3. Of these five, I think Clancy is my favorite. The detail and technical ability shown in his novels are second to none. As a world history buff, I am a huge fan of Patrick O’Brian (Master and Commander). His Master and Commander series was inspiration for the Russel Crowe film Master and Commander: The Far Side of the World (LOVED IT!!). Believed to be special Ops, O’Brian wrote with a realistic style that was technically accurate of the 19th century.

    1. Candace Ginestar

      Thanks for the suggestion, I haven’t read anything by O’Brian. I am always looking for new books to enjoy and to put on my kindle! I agree that Clancy is an awesome author and his books are very enjoyable.

  4. As a writer myself with over forty books published, I must say that you have given me an idea Chuck. Hmmm, military fiction, Greg is thinking, I can do that!

    I am a huge Tom Clancy fan. His books keep me enthralled and I can not go to sleep until I finish them.

    What I really love about military fiction is it is usually based on real life scenarios. I love to write fiction using real life as the base also. I believe any military leader can learn from any of these books for that very reason.

    Thank you for the idea Chuck. When I get one published, I will make sure and send you an autographed copy–LOL.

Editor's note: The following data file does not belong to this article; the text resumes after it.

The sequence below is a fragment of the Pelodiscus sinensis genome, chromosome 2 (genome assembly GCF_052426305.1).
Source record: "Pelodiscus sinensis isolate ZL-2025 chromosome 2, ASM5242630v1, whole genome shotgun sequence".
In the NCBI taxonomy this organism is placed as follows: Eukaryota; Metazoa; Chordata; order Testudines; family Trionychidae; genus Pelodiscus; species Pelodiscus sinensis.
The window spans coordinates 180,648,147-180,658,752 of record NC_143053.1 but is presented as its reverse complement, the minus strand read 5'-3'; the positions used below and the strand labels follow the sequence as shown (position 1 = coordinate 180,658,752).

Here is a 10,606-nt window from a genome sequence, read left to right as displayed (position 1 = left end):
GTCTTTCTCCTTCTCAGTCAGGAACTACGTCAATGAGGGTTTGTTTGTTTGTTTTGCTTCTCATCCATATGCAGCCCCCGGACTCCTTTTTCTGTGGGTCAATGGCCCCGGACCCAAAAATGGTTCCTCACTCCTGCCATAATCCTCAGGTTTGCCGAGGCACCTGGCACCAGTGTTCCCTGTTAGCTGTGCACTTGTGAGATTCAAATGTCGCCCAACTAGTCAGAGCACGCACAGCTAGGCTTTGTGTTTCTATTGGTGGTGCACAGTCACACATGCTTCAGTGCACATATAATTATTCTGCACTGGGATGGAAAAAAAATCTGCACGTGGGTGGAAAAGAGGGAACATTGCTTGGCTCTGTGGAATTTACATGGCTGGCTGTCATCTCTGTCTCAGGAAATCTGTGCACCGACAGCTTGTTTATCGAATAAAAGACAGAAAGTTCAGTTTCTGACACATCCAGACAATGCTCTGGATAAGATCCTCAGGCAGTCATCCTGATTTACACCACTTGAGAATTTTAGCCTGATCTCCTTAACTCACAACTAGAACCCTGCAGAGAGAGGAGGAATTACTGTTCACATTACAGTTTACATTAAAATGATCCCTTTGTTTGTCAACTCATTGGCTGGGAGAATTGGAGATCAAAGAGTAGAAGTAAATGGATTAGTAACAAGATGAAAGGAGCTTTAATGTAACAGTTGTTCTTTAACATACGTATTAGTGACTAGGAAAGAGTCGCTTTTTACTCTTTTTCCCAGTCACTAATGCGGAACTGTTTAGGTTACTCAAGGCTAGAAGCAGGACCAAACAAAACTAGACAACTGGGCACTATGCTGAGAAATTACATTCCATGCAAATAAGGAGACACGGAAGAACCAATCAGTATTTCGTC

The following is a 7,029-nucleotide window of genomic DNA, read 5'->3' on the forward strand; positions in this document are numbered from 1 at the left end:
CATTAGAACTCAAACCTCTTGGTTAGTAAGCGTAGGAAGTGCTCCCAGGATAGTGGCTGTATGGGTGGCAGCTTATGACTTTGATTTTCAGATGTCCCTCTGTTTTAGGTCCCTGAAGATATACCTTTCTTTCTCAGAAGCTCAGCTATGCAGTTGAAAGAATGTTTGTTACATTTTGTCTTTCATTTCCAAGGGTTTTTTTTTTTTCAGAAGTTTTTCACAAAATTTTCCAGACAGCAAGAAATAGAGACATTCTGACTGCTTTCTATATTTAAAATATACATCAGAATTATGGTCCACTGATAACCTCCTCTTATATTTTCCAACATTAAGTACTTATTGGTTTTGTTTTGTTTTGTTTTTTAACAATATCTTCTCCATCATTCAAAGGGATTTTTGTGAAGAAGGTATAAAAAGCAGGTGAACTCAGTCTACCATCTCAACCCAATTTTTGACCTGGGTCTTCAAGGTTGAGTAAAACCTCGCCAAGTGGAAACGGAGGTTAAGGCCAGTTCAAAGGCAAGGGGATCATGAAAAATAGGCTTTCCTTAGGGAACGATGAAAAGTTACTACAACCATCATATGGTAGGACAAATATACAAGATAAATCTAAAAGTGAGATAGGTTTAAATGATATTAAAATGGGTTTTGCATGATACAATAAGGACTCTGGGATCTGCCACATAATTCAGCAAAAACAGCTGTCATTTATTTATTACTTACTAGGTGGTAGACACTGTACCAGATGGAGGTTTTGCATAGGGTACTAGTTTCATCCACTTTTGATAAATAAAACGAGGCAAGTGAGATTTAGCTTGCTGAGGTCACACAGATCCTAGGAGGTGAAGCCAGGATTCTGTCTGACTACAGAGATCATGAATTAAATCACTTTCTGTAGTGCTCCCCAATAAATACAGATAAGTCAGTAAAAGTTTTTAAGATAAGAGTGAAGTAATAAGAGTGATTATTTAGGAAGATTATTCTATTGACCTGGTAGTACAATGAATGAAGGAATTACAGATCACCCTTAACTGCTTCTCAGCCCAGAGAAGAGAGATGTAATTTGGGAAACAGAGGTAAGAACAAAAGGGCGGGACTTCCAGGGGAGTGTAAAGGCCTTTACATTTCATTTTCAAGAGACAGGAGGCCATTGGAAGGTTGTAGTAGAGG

Great post. Reading makes healthy and strong minds!

    1. Tom Clancy was a great writer. I agree with you that military fiction is great because it’s often based real scenarios. I’m glad you liked the post.

  5. I am also an avid reader and enjoy well-written fiction pieces, but have not expanded my library of military fiction works. But after reading this article and searching some of the mentioned authors, I have decided to take a break from the traditional romance novels and dive into an entertaining military inspired piece.

    I have only heard great things about Tom Clancy and his writings – particularly Hunt for Red October. Personally, I would be absolutely terrified to work on a submarine, but maybe that just stems from the fact that I love what I do and writing is my passion. But I’m thinking that I might just have to try out this book and see what it was like to be a part of the fight and war during the 1980s.

    After reading I will definitely need to watch the movie!